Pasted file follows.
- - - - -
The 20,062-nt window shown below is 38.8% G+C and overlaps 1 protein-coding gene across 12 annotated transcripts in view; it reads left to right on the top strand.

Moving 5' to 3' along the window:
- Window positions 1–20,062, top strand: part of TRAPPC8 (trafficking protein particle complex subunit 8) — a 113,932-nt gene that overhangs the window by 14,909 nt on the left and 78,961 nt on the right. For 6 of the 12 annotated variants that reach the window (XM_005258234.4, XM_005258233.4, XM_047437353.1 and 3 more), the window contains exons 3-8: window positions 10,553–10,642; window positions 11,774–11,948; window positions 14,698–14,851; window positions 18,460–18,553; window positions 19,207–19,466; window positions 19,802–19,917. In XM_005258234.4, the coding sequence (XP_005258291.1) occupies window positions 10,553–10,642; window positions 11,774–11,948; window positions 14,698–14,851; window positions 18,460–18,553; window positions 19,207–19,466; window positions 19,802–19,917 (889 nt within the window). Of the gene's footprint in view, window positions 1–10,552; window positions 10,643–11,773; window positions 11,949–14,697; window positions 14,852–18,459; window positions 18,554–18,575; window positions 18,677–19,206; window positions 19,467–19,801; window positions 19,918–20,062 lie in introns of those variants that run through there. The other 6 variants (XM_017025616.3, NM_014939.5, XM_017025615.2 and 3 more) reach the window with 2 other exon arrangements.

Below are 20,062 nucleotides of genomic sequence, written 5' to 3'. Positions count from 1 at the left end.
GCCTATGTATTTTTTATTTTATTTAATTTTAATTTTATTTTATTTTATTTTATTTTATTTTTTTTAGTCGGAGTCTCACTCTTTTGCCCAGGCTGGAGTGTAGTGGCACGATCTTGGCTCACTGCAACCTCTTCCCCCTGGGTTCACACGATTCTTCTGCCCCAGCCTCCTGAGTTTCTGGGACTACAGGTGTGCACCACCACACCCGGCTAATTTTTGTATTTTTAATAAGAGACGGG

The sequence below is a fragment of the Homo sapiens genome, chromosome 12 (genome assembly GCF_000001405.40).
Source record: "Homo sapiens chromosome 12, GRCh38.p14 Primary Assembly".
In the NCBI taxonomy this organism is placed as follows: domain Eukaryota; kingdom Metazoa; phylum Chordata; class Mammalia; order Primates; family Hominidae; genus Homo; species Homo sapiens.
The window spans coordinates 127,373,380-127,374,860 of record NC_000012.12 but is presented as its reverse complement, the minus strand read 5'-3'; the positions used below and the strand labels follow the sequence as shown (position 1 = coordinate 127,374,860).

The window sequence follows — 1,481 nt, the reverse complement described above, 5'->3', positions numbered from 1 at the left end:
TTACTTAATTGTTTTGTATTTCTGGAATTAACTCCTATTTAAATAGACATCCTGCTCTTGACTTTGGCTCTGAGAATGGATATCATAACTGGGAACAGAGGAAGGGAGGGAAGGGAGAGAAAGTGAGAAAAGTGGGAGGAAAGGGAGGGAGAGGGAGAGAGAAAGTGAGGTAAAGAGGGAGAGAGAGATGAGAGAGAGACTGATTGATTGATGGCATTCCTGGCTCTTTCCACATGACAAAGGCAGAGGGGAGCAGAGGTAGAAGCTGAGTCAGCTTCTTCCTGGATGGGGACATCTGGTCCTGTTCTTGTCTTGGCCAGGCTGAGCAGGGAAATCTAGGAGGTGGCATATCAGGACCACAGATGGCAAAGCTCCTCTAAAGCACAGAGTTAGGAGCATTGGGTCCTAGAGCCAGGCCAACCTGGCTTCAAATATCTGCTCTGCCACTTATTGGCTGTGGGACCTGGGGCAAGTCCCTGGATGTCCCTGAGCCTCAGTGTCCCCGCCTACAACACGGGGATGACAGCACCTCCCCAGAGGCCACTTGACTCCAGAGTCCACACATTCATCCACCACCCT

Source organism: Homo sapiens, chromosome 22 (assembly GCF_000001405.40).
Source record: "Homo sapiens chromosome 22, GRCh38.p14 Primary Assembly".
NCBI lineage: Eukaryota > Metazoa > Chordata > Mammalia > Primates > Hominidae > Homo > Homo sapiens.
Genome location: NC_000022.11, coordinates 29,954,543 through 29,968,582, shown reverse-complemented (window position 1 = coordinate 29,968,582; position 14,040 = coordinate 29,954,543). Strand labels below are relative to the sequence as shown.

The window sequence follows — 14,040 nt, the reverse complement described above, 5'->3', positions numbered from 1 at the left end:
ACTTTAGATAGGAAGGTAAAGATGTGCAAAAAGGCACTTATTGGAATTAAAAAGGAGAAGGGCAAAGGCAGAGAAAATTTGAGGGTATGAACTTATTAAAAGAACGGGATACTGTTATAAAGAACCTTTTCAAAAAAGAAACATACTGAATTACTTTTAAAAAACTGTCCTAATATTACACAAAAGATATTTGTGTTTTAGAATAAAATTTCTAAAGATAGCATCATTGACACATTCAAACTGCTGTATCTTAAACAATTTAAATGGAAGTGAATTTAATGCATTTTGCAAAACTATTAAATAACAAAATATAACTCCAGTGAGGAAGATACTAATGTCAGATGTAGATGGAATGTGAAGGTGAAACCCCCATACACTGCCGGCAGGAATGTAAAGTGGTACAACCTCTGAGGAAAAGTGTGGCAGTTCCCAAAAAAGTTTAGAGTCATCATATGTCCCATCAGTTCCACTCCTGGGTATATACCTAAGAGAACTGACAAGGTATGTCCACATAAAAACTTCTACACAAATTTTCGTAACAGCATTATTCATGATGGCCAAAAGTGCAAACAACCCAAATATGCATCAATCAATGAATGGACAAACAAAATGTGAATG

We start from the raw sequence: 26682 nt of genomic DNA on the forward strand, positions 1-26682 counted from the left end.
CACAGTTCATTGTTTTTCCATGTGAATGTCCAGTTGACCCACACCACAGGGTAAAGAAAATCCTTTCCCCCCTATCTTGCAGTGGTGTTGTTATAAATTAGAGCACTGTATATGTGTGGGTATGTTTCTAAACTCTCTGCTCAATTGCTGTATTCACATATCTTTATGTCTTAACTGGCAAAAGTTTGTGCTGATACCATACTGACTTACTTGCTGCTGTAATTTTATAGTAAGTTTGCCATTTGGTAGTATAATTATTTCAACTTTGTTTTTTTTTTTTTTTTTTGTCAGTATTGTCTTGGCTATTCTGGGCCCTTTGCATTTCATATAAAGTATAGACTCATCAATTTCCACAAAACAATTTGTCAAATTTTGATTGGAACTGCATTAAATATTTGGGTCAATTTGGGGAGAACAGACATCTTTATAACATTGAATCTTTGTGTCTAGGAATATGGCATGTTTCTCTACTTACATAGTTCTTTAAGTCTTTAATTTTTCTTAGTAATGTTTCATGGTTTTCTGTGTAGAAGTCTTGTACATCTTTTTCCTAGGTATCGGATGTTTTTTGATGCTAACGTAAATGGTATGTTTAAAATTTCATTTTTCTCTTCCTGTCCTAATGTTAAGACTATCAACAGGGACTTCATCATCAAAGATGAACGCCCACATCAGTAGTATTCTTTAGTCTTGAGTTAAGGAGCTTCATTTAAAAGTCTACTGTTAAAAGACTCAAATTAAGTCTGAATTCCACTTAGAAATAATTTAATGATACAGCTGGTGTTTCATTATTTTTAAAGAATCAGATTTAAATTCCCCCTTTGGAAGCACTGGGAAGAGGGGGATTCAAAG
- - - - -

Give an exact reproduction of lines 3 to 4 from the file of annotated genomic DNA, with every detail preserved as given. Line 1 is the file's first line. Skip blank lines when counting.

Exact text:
- Window positions 1–20,062, top strand: part of TRAPPC8 (trafficking protein particle complex subunit 8) — a 113,932-nt gene that overhangs the window by 14,909 nt on the left and 78,961 nt on the right. For 6 of the 12 annotated variants that reach the window (XM_005258234.4, XM_005258233.4, XM_047437353.1 and 3 more), the window contains exons 3-8: window positions 10,553–10,642; window positions 11,774–11,948; window positions 14,698–14,851; window positions 18,460–18,553; window positions 19,207–19,466; window positions 19,802–19,917. In XM_005258234.4, the coding sequence (XP_005258291.1) occupies window positions 10,553–10,642; window positions 11,774–11,948; window positions 14,698–14,851; window positions 18,460–18,553; window positions 19,207–19,466; window positions 19,802–19,917 (889 nt within the window). Of the gene's footprint in view, window positions 1–10,552; window positions 10,643–11,773; window positions 11,949–14,697; window positions 14,852–18,459; window positions 18,554–18,575; window positions 18,677–19,206; window positions 19,467–19,801; window positions 19,918–20,062 lie in introns of those variants that run through there. The other 6 variants (XM_017025616.3, NM_014939.5, XM_017025615.2 and 3 more) reach the window with 2 other exon arrangements.

Below are 20,062 nucleotides of genomic sequence, written 5' to 3'. Positions count from 1 at the left end.